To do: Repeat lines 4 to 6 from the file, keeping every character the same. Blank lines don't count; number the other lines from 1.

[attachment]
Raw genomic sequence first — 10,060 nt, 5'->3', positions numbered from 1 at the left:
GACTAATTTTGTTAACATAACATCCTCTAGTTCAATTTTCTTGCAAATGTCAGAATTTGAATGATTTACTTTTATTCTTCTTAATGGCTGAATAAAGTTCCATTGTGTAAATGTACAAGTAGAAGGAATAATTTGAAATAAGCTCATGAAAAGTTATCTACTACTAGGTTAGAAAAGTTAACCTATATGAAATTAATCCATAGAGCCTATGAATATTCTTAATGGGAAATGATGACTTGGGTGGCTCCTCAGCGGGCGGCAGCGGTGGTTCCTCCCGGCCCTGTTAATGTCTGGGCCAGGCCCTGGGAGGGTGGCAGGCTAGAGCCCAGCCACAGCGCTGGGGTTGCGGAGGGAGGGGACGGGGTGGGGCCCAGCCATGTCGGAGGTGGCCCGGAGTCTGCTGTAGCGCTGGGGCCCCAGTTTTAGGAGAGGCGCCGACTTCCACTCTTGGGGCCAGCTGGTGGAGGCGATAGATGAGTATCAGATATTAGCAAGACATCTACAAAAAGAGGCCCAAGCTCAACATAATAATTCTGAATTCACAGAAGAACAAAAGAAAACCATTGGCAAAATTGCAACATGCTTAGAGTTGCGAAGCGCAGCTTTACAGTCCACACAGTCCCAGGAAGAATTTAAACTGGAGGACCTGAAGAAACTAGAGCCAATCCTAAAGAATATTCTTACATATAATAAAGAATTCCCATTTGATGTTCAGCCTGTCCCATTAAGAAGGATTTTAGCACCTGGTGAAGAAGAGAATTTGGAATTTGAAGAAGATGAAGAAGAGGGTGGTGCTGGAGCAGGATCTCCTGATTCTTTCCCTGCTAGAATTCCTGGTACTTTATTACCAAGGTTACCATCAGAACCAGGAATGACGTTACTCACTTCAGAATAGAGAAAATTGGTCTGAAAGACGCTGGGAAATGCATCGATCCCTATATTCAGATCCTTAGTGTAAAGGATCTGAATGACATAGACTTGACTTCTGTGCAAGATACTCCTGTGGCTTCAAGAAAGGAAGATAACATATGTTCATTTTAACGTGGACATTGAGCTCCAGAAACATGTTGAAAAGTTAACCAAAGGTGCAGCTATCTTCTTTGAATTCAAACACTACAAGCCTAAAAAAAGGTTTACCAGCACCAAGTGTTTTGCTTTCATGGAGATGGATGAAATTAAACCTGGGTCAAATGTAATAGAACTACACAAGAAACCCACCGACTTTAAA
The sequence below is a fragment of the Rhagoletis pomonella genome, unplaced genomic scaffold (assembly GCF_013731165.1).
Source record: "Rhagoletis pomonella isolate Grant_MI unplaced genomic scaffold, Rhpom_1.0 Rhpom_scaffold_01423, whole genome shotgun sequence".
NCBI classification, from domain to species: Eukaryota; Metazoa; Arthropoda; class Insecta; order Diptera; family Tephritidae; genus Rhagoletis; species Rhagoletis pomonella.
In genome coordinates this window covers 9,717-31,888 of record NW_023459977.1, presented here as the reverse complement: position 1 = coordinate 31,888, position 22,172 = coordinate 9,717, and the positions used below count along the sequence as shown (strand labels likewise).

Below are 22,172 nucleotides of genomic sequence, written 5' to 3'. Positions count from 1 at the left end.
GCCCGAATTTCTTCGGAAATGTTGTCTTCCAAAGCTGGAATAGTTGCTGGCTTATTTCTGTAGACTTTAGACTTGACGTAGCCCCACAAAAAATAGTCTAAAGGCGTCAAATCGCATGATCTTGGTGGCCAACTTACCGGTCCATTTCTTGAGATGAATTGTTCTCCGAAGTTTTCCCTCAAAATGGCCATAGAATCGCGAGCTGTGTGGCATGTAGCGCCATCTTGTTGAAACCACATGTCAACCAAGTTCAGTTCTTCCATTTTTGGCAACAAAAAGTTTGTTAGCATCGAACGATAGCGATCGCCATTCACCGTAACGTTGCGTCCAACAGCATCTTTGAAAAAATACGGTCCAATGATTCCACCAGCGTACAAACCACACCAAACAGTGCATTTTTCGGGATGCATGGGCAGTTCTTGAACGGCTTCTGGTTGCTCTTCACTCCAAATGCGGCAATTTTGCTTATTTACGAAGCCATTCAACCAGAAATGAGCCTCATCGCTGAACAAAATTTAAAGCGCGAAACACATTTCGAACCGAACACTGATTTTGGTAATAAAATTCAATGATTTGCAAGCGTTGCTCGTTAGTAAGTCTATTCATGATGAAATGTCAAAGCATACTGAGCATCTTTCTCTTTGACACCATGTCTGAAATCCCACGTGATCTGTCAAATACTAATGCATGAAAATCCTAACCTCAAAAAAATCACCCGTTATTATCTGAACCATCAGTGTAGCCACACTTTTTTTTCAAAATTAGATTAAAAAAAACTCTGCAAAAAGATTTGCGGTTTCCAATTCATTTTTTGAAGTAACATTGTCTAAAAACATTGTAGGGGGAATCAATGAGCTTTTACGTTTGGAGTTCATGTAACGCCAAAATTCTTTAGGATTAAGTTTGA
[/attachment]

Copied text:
Source record: "Rhagoletis pomonella isolate Grant_MI unplaced genomic scaffold, Rhpom_1.0 Rhpom_scaffold_01423, whole genome shotgun sequence".
NCBI classification, from domain to species: Eukaryota; Metazoa; Arthropoda; class Insecta; order Diptera; family Tephritidae; genus Rhagoletis; species Rhagoletis pomonella.
In genome coordinates this window covers 9,717-31,888 of record NW_023459977.1, presented here as the reverse complement: position 1 = coordinate 31,888, position 22,172 = coordinate 9,717, and the positions used below count along the sequence as shown (strand labels likewise).